The way Edmonton came back after losing badly to Buffalo told Oiler fans a lot. Edmonton wasn’t going to let any deviation from the plan to play better hockey seep into their game, regardless of how early into the season it was. Poor play wasn’t going to be tolerated and poor performances were going to be called out. Among them were Cam Talbot and Benoit Pouliot, both quickly labeled as players who needed to improve.
To Talbot’s credit, he improved — a lot. He went from an underperforming goaltender who had fans worried he wasn’t everything he was supposed to be, to one of the hottest goaltenders in the NHL. In the four most recent games after the Sabres loss, Talbot has let in only four goals and has a better than .970 save percentage. Pouliot, on the other hand, remains prone to poor penalties but he rebounded offensively against the Capitals with two goals.
Test Four: A Good Start and Against Better Teams
The Oilers had a tendency not to win games that counted. Against every NHL team, their record over the past few seasons wasn’t pretty, but against Western Conference opponents — where the games and point swings really made a difference — Edmonton was terrible.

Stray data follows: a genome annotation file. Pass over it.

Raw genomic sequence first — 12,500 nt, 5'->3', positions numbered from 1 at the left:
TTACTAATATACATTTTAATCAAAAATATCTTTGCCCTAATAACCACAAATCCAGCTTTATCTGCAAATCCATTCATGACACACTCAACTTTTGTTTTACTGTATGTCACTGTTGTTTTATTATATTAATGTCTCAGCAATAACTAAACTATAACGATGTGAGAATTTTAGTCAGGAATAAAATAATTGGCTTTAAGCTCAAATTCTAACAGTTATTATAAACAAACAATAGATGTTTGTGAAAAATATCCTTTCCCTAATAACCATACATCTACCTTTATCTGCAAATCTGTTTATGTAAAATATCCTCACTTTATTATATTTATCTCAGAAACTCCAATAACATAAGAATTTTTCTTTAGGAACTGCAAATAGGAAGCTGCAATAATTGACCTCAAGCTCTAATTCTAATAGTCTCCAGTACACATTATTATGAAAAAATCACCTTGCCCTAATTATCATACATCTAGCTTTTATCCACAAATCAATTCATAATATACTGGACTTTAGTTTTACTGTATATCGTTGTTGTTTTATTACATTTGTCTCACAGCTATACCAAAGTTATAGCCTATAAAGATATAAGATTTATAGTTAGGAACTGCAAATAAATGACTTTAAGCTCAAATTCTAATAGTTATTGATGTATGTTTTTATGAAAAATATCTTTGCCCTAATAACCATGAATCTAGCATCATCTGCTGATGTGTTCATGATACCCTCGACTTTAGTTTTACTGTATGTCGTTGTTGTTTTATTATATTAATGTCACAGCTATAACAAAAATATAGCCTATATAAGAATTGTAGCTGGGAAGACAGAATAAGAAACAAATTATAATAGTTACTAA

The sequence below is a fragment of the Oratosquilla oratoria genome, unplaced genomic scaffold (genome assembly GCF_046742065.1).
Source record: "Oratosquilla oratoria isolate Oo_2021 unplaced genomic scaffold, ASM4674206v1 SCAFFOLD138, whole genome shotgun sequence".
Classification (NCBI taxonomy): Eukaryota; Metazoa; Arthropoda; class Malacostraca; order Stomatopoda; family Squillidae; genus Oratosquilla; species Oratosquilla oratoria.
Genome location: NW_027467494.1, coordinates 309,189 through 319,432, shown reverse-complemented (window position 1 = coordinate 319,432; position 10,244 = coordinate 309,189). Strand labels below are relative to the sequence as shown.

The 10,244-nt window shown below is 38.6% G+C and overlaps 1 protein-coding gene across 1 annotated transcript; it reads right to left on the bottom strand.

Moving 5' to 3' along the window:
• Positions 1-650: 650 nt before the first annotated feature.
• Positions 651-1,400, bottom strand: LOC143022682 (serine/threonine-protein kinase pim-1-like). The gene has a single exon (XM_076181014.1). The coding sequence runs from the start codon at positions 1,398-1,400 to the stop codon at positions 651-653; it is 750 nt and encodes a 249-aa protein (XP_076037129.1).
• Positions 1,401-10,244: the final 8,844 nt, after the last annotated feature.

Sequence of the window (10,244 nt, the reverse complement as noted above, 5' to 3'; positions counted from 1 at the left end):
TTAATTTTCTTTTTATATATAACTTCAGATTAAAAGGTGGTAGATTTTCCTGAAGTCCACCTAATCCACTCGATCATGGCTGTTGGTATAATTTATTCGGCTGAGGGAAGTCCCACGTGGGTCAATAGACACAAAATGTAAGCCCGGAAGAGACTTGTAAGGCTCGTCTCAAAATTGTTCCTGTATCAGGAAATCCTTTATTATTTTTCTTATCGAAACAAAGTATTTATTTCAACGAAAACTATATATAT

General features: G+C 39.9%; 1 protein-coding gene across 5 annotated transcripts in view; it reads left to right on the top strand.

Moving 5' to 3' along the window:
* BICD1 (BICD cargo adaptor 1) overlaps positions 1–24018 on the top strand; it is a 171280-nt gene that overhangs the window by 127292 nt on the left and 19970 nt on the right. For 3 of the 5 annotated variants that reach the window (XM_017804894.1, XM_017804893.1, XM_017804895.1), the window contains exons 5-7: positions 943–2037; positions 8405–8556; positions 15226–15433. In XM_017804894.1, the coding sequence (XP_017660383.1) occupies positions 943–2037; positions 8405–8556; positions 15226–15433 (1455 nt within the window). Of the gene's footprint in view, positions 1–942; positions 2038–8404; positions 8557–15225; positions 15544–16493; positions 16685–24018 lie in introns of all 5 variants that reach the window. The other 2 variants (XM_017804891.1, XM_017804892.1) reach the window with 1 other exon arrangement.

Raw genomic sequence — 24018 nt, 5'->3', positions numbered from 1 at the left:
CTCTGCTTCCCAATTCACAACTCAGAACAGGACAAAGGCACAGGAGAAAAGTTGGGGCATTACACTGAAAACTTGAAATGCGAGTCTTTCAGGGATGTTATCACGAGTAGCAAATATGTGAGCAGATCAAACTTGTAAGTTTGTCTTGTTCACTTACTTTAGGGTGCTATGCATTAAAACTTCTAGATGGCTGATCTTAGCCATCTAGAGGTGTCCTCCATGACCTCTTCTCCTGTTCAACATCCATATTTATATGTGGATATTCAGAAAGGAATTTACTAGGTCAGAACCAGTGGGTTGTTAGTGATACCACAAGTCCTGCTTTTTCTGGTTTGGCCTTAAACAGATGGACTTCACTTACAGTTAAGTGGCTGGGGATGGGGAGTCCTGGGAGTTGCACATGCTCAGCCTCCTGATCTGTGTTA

Another test was getting their season started off strong with a favorable schedule and winning some of those games against teams who traditionally ran their show.
Edmonton started the season playing division rivals the Calgary Flames and won both games. After their loss to the Sabres, Edmonton needed a win against the Carolina Hurricanes and got it. They moved onto a St. Louis team that historically had their way with Edmonton and the Oilers won a decisive game. They followed it up with wins over Winnipeg and the Washington Capitals.